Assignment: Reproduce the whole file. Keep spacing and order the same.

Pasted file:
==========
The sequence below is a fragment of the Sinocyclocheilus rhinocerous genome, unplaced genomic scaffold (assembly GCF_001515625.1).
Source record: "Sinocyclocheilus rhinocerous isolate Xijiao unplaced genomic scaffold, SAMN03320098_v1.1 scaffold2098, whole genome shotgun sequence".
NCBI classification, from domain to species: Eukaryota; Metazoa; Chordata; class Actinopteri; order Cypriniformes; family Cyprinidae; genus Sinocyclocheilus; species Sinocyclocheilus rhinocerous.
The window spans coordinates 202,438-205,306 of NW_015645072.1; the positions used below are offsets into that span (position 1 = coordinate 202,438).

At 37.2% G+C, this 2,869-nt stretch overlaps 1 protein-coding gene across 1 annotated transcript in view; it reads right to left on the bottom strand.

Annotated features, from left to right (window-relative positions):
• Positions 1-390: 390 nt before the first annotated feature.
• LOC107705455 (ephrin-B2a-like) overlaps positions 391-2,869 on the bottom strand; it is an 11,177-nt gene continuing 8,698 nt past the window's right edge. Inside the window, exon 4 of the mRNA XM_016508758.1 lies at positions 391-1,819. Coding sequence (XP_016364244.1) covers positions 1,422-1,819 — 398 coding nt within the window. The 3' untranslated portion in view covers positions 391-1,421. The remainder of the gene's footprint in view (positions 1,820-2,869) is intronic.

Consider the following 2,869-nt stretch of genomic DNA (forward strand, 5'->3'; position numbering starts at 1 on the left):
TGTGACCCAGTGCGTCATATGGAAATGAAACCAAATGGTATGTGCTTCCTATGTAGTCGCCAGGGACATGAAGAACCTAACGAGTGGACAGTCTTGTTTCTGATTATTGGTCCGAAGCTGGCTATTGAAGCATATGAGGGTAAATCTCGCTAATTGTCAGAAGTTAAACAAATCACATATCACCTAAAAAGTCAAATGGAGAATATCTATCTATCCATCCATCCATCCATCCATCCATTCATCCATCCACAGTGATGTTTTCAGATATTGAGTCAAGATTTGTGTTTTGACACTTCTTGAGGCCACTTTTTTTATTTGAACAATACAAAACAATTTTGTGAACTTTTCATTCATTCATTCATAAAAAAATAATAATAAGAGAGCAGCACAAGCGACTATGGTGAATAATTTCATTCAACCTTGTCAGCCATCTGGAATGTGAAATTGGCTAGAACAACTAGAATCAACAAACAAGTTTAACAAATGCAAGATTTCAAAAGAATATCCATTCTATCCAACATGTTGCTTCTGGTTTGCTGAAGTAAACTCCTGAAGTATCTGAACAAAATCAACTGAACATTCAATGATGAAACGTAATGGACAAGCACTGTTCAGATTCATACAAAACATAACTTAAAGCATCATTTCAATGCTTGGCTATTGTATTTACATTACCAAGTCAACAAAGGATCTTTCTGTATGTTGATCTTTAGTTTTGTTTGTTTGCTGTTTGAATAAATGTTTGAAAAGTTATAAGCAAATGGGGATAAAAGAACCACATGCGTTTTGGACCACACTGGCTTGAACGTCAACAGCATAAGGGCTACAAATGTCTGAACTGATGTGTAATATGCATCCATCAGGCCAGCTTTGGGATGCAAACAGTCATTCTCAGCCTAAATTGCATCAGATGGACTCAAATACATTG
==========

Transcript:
The sequence below is a fragment of the Sinocyclocheilus rhinocerous genome, unplaced genomic scaffold (assembly GCF_001515625.1).
Source record: "Sinocyclocheilus rhinocerous isolate Xijiao unplaced genomic scaffold, SAMN03320098_v1.1 scaffold2098, whole genome shotgun sequence".
NCBI classification, from domain to species: Eukaryota; Metazoa; Chordata; class Actinopteri; order Cypriniformes; family Cyprinidae; genus Sinocyclocheilus; species Sinocyclocheilus rhinocerous.
The window spans coordinates 202,438-205,306 of NW_015645072.1; the positions used below are offsets into that span (position 1 = coordinate 202,438).

At 37.2% G+C, this 2,869-nt stretch overlaps 1 protein-coding gene across 1 annotated transcript in view; it reads right to left on the bottom strand.

Annotated features, from left to right (window-relative positions):
• Positions 1-390: 390 nt before the first annotated feature.
• LOC107705455 (ephrin-B2a-like) overlaps positions 391-2,869 on the bottom strand; it is an 11,177-nt gene continuing 8,698 nt past the window's right edge. Inside the window, exon 4 of the mRNA XM_016508758.1 lies at positions 391-1,819. Coding sequence (XP_016364244.1) covers positions 1,422-1,819 — 398 coding nt within the window. The 3' untranslated portion in view covers positions 391-1,421. The remainder of the gene's footprint in view (positions 1,820-2,869) is intronic.

Consider the following 2,869-nt stretch of genomic DNA (forward strand, 5'->3'; position numbering starts at 1 on the left):
TGTGACCCAGTGCGTCATATGGAAATGAAACCAAATGGTATGTGCTTCCTATGTAGTCGCCAGGGACATGAAGAACCTAACGAGTGGACAGTCTTGTTTCTGATTATTGGTCCGAAGCTGGCTATTGAAGCATATGAGGGTAAATCTCGCTAATTGTCAGAAGTTAAACAAATCACATATCACCTAAAAAGTCAAATGGAGAATATCTATCTATCCATCCATCCATCCATCCATCCATTCATCCATCCACAGTGATGTTTTCAGATATTGAGTCAAGATTTGTGTTTTGACACTTCTTGAGGCCACTTTTTTTATTTGAACAATACAAAACAATTTTGTGAACTTTTCATTCATTCATTCATAAAAAAATAATAATAAGAGAGCAGCACAAGCGACTATGGTGAATAATTTCATTCAACCTTGTCAGCCATCTGGAATGTGAAATTGGCTAGAACAACTAGAATCAACAAACAAGTTTAACAAATGCAAGATTTCAAAAGAATATCCATTCTATCCAACATGTTGCTTCTGGTTTGCTGAAGTAAACTCCTGAAGTATCTGAACAAAATCAACTGAACATTCAATGATGAAACGTAATGGACAAGCACTGTTCAGATTCATACAAAACATAACTTAAAGCATCATTTCAATGCTTGGCTATTGTATTTACATTACCAAGTCAACAAAGGATCTTTCTGTATGTTGATCTTTAGTTTTGTTTGTTTGCTGTTTGAATAAATGTTTGAAAAGTTATAAGCAAATGGGGATAAAAGAACCACATGCGTTTTGGACCACACTGGCTTGAACGTCAACAGCATAAGGGCTACAAATGTCTGAACTGATGTGTAATATGCATCCATCAGGCCAGCTTTGGGATGCAAACAGTCATTCTCAGCCTAAATTGCATCAGATGGACTCAAATACATTG